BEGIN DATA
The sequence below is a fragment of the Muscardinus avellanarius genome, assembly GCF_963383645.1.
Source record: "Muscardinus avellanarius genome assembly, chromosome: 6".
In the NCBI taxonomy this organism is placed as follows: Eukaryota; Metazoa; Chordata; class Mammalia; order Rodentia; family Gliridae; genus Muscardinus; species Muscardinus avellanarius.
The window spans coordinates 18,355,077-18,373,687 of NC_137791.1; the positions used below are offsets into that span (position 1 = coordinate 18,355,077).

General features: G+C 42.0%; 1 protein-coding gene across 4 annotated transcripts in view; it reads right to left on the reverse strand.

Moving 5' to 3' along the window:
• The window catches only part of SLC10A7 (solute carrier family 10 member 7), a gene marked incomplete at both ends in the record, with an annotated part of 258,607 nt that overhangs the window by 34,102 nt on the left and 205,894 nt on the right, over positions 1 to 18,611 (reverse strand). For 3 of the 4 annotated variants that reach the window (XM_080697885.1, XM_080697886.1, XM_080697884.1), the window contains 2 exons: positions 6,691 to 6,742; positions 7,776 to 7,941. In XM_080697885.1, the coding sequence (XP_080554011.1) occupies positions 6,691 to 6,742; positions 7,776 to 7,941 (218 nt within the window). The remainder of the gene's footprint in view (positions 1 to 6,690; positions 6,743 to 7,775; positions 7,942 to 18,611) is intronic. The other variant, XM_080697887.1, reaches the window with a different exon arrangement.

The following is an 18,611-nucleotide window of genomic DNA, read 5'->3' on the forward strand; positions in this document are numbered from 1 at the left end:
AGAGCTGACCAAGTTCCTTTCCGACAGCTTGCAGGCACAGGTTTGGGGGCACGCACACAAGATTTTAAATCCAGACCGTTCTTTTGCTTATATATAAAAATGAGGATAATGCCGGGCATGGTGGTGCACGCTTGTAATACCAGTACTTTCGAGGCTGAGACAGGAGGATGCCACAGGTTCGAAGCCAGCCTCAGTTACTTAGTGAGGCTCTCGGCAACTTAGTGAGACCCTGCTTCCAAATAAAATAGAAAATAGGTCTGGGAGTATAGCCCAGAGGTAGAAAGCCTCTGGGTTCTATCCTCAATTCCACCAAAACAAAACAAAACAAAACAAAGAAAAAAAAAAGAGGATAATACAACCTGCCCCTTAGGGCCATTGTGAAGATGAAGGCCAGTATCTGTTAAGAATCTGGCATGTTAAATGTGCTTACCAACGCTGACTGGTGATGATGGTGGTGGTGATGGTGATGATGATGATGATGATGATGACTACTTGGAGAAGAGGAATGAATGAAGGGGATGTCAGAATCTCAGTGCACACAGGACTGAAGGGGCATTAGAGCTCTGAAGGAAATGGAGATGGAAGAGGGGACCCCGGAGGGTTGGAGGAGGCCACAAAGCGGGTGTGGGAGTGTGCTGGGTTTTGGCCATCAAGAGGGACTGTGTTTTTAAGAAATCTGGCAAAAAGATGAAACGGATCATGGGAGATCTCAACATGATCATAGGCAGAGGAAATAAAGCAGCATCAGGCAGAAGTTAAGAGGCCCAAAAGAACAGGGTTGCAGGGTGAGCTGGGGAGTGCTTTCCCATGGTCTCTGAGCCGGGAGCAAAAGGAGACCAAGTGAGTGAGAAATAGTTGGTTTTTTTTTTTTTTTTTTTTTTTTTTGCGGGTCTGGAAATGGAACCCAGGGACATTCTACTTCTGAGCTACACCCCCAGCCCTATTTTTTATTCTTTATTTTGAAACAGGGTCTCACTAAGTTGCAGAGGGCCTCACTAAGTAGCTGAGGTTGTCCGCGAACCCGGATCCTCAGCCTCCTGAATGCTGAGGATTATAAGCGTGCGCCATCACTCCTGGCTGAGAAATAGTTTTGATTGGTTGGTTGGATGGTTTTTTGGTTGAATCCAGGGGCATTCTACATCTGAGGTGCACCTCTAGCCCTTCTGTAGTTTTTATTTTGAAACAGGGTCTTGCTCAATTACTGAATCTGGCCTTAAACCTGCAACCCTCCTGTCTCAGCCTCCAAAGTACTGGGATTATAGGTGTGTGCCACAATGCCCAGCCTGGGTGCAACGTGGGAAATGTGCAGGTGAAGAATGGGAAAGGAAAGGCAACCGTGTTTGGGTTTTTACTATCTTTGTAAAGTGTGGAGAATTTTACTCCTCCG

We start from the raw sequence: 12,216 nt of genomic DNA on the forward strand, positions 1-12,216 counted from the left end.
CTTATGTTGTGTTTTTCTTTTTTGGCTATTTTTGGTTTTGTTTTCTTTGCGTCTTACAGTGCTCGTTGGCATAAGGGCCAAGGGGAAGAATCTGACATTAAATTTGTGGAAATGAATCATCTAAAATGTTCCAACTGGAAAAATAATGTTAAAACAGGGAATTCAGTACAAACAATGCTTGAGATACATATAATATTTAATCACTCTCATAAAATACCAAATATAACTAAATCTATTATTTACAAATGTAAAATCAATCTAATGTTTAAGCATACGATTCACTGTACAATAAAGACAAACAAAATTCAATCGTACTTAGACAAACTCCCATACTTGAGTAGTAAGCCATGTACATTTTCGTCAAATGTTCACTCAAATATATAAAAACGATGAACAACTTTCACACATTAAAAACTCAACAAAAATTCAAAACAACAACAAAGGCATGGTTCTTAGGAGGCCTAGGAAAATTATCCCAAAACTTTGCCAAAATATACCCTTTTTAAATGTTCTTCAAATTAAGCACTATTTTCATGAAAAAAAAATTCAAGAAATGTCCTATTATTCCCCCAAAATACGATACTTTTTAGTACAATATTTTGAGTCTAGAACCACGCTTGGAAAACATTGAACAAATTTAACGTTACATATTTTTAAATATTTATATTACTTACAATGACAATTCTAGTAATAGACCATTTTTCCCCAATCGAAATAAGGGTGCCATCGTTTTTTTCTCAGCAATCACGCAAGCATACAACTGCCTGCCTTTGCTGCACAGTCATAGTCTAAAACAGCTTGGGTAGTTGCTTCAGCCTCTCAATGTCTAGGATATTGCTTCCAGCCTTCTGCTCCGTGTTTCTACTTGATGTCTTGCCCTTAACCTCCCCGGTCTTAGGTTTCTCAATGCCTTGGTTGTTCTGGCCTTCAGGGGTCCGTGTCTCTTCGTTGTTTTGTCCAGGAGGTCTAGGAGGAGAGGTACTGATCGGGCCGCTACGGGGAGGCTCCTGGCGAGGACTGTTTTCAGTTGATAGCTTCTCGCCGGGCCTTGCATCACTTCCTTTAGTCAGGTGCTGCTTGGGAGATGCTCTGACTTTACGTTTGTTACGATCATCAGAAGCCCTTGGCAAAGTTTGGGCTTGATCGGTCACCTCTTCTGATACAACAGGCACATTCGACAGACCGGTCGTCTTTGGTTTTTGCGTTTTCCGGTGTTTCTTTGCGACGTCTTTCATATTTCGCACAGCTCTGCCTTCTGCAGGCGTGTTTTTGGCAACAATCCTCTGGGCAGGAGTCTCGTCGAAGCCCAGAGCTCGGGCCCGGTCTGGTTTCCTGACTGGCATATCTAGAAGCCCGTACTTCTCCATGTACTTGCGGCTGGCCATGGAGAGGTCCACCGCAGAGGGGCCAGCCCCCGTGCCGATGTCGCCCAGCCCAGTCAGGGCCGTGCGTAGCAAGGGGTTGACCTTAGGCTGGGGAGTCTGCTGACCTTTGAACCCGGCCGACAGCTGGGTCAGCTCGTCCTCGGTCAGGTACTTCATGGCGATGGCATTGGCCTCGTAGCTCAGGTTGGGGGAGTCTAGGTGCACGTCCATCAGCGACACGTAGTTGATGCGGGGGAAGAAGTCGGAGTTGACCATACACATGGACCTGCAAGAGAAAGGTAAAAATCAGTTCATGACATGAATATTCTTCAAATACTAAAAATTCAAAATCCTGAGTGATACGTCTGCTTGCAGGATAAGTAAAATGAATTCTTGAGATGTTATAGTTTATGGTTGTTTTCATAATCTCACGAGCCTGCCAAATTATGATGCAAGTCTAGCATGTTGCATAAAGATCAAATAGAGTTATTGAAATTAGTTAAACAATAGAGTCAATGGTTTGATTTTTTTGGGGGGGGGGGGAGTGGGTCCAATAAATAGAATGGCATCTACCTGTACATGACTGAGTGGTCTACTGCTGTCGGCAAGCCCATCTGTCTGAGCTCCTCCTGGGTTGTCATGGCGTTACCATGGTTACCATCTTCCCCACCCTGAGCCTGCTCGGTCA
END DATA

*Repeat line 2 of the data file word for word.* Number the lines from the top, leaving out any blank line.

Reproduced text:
Source record: "Muscardinus avellanarius genome assembly, chromosome: 6".